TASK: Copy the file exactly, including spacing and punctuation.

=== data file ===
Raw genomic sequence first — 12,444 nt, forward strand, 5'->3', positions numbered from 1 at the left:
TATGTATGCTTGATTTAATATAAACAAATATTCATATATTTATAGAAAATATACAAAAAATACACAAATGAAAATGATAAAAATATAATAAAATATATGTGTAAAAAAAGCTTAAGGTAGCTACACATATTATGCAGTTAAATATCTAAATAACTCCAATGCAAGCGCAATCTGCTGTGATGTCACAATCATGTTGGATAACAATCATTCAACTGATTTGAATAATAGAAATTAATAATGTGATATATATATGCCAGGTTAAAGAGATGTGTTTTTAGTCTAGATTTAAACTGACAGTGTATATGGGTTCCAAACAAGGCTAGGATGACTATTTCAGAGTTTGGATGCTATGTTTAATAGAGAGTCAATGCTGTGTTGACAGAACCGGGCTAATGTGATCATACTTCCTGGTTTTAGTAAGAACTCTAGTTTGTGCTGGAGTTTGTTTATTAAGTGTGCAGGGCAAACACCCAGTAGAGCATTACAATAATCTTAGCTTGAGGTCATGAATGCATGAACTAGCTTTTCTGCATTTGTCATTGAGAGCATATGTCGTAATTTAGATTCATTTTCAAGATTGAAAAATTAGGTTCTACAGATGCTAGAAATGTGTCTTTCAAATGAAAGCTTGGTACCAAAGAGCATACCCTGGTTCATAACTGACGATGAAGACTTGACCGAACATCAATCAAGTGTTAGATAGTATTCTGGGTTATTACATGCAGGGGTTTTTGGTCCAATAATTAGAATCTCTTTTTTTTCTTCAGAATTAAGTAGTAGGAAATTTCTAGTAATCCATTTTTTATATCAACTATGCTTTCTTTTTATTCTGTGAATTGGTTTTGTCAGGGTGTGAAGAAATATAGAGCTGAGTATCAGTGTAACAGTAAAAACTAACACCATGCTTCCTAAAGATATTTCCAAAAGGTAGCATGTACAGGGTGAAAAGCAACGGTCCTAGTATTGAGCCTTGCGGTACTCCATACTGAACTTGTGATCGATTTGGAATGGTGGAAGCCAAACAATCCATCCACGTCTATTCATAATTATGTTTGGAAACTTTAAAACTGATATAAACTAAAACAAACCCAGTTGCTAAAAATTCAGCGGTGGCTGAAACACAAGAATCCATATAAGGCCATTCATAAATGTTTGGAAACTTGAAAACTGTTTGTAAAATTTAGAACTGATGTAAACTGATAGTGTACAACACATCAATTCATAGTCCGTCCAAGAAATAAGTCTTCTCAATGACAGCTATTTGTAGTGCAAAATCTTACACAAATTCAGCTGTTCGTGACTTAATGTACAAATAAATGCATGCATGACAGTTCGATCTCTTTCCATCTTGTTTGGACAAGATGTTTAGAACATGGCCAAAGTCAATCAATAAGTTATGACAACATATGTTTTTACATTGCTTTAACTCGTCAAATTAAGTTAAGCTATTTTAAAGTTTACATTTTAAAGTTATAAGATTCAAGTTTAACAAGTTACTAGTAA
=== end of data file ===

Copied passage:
Raw genomic sequence first — 12,444 nt, forward strand, 5'->3', positions numbered from 1 at the left:
TATGTATGCTTGATTTAATATAAACAAATATTCATATATTTATAGAAAATATACAAAAAATACACAAATGAAAATGATAAAAATATAATAAAATATATGTGTAAAAAAAGCTTAAGGTAGCTACACATATTATGCAGTTAAATATCTAAATAACTCCAATGCAAGCGCAATCTGCTGTGATGTCACAATCATGTTGGATAACAATCATTCAACTGATTTGAATAATAGAAATTAATAATGTGATATATATATGCCAGGTTAAAGAGATGTGTTTTTAGTCTAGATTTAAACTGACAGTGTATATGGGTTCCAAACAAGGCTAGGATGACTATTTCAGAGTTTGGATGCTATGTTTAATAGAGAGTCAATGCTGTGTTGACAGAACCGGGCTAATGTGATCATACTTCCTGGTTTTAGTAAGAACTCTAGTTTGTGCTGGAGTTTGTTTATTAAGTGTGCAGGGCAAACACCCAGTAGAGCATTACAATAATCTTAGCTTGAGGTCATGAATGCATGAACTAGCTTTTCTGCATTTGTCATTGAGAGCATATGTCGTAATTTAGATTCATTTTCAAGATTGAAAAATTAGGTTCTACAGATGCTAGAAATGTGTCTTTCAAATGAAAGCTTGGTACCAAAGAGCATACCCTGGTTCATAACTGACGATGAAGACTTGACCGAACATCAATCAAGTGTTAGATAGTATTCTGGGTTATTACATGCAGGGGTTTTTGGTCCAATAATTAGAATCTCTTTTTTTTCTTCAGAATTAAGTAGTAGGAAATTTCTAGTAATCCATTTTTTATATCAACTATGCTTTCTTTTTATTCTGTGAATTGGTTTTGTCAGGGTGTGAAGAAATATAGAGCTGAGTATCAGTGTAACAGTAAAAACTAACACCATGCTTCCTAAAGATATTTCCAAAAGGTAGCATGTACAGGGTGAAAAGCAACGGTCCTAGTATTGAGCCTTGCGGTACTCCATACTGAACTTGTGATCGATTTGGAATGGTGGAAGCCAAACAATCCATCCACGTCTATTCATAATTATGTTTGGAAACTTTAAAACTGATATAAACTAAAACAAACCCAGTTGCTAAAAATTCAGCGGTGGCTGAAACACAAGAATCCATATAAGGCCATTCATAAATGTTTGGAAACTTGAAAACTGTTTGTAAAATTTAGAACTGATGTAAACTGATAGTGTACAACACATCAATTCATAGTCCGTCCAAGAAATAAGTCTTCTCAATGACAGCTATTTGTAGTGCAAAATCTTACACAAATTCAGCTGTTCGTGACTTAATGTACAAATAAATGCATGCATGACAGTTCGATCTCTTTCCATCTTGTTTGGACAAGATGTTTAGAACATGGCCAAAGTCAATCAATAAGTTATGACAACATATGTTTTTACATTGCTTTAACTCGTCAAATTAAGTTAAGCTATTTTAAAGTTTACATTTTAAAGTTATAAGATTCAAGTTTAACAAGTTACTAGTAA